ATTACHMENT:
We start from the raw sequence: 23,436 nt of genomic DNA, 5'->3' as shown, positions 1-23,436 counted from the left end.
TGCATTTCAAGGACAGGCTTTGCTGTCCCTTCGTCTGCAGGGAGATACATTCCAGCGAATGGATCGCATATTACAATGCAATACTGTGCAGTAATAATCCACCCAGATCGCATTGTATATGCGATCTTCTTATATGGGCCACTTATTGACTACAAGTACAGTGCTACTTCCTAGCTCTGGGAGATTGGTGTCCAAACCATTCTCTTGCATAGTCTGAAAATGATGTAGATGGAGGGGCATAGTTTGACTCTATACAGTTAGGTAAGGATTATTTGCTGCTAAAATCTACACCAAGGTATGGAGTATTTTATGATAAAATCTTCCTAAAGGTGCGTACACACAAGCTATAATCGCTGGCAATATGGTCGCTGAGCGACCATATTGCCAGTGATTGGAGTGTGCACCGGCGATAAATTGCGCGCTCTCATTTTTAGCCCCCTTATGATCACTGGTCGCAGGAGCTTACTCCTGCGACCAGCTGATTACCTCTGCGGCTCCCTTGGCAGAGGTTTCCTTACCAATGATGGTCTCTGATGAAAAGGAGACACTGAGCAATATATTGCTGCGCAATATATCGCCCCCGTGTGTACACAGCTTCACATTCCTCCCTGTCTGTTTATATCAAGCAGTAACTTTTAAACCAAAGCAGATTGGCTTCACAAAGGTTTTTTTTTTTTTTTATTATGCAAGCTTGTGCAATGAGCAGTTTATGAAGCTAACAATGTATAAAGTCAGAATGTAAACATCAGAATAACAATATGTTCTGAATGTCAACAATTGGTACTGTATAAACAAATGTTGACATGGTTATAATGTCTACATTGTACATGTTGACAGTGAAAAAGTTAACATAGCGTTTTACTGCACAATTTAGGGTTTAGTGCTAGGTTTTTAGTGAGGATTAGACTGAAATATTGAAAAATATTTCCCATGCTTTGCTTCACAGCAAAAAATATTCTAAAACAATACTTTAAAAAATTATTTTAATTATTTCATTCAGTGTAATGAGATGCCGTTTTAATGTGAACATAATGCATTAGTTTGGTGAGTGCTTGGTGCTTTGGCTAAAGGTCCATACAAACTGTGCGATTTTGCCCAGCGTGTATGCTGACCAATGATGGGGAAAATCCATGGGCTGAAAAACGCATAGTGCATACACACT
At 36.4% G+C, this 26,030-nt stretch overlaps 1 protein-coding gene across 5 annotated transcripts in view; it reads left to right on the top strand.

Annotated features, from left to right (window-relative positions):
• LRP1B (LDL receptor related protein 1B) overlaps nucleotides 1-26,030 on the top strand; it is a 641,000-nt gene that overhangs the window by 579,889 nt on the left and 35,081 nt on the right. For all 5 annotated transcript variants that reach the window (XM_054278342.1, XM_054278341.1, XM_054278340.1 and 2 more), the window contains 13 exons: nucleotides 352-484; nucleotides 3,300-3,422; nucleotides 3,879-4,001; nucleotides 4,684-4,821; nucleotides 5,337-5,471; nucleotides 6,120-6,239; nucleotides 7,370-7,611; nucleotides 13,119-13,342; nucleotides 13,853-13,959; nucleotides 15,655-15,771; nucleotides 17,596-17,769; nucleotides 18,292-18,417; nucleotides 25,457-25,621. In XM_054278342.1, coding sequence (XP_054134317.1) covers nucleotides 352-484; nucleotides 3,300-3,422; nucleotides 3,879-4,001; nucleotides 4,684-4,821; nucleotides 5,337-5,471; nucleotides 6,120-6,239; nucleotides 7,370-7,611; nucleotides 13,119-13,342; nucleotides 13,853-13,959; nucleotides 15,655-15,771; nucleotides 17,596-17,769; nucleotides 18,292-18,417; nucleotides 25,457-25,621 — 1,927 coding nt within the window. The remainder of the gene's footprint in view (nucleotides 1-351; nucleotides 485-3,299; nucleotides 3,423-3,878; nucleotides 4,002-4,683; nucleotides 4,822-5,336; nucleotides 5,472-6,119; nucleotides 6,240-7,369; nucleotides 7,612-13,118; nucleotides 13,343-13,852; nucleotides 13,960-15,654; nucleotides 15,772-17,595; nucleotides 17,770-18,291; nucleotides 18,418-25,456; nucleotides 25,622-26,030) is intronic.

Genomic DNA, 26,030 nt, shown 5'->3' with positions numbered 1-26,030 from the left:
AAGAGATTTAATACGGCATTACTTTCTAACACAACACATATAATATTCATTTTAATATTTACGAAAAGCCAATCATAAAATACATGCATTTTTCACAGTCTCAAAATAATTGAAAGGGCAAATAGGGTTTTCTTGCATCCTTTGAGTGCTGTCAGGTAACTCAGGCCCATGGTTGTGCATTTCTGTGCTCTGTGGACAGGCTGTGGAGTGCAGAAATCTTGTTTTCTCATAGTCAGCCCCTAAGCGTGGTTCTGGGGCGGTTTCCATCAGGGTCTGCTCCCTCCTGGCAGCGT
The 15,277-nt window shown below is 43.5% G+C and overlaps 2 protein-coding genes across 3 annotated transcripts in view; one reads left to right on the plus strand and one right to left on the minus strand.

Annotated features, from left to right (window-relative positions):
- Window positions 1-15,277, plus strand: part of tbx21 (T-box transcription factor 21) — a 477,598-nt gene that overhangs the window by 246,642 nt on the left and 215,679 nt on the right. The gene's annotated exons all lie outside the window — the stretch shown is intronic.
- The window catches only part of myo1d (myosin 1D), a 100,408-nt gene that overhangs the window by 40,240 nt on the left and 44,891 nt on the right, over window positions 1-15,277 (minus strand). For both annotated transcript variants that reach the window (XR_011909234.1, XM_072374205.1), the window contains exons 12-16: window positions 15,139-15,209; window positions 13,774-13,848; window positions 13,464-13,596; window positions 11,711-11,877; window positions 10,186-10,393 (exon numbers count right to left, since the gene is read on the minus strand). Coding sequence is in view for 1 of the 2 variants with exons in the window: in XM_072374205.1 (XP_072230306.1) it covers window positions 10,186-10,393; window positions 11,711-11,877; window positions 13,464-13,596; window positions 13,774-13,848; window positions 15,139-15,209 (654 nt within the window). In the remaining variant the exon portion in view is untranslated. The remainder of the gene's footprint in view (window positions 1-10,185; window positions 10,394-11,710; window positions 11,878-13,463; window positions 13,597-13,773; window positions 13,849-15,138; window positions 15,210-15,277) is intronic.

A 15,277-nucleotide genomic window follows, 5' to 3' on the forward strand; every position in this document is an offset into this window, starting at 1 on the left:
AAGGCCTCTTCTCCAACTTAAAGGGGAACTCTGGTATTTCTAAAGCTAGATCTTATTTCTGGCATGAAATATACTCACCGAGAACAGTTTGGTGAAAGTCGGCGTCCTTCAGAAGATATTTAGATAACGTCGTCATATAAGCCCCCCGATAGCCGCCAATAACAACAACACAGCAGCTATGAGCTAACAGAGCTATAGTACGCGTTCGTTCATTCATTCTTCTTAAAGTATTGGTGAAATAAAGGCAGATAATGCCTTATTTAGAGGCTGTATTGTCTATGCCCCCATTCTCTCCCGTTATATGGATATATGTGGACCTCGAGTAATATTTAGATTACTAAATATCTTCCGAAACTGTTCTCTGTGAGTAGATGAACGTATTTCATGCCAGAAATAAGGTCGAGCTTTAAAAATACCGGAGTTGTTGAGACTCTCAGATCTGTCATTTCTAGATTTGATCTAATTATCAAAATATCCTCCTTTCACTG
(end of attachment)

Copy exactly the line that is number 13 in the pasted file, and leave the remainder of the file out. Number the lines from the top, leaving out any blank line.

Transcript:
AAGGCCTCTTCTCCAACTTAAAGGGGAACTCTGGTATTTCTAAAGCTAGATCTTATTTCTGGCATGAAATATACTCACCGAGAACAGTTTGGTGAAAGTCGGCGTCCTTCAGAAGATATTTAGATAACGTCGTCATATAAGCCCCCCGATAGCCGCCAATAACAACAACACAGCAGCTATGAGCTAACAGAGCTATAGTACGCGTTCGTTCATTCATTCTTCTTAAAGTATTGGTGAAATAAAGGCAGATAATGCCTTATTTAGAGGCTGTATTGTCTATGCCCCCATTCTCTCCCGTTATATGGATATATGTGGACCTCGAGTAATATTTAGATTACTAAATATCTTCCGAAACTGTTCTCTGTGAGTAGATGAACGTATTTCATGCCAGAAATAAGGTCGAGCTTTAAAAATACCGGAGTTGTTGAGACTCTCAGATCTGTCATTTCTAGATTTGATCTAATTATCAAAATATCCTCCTTTCACTG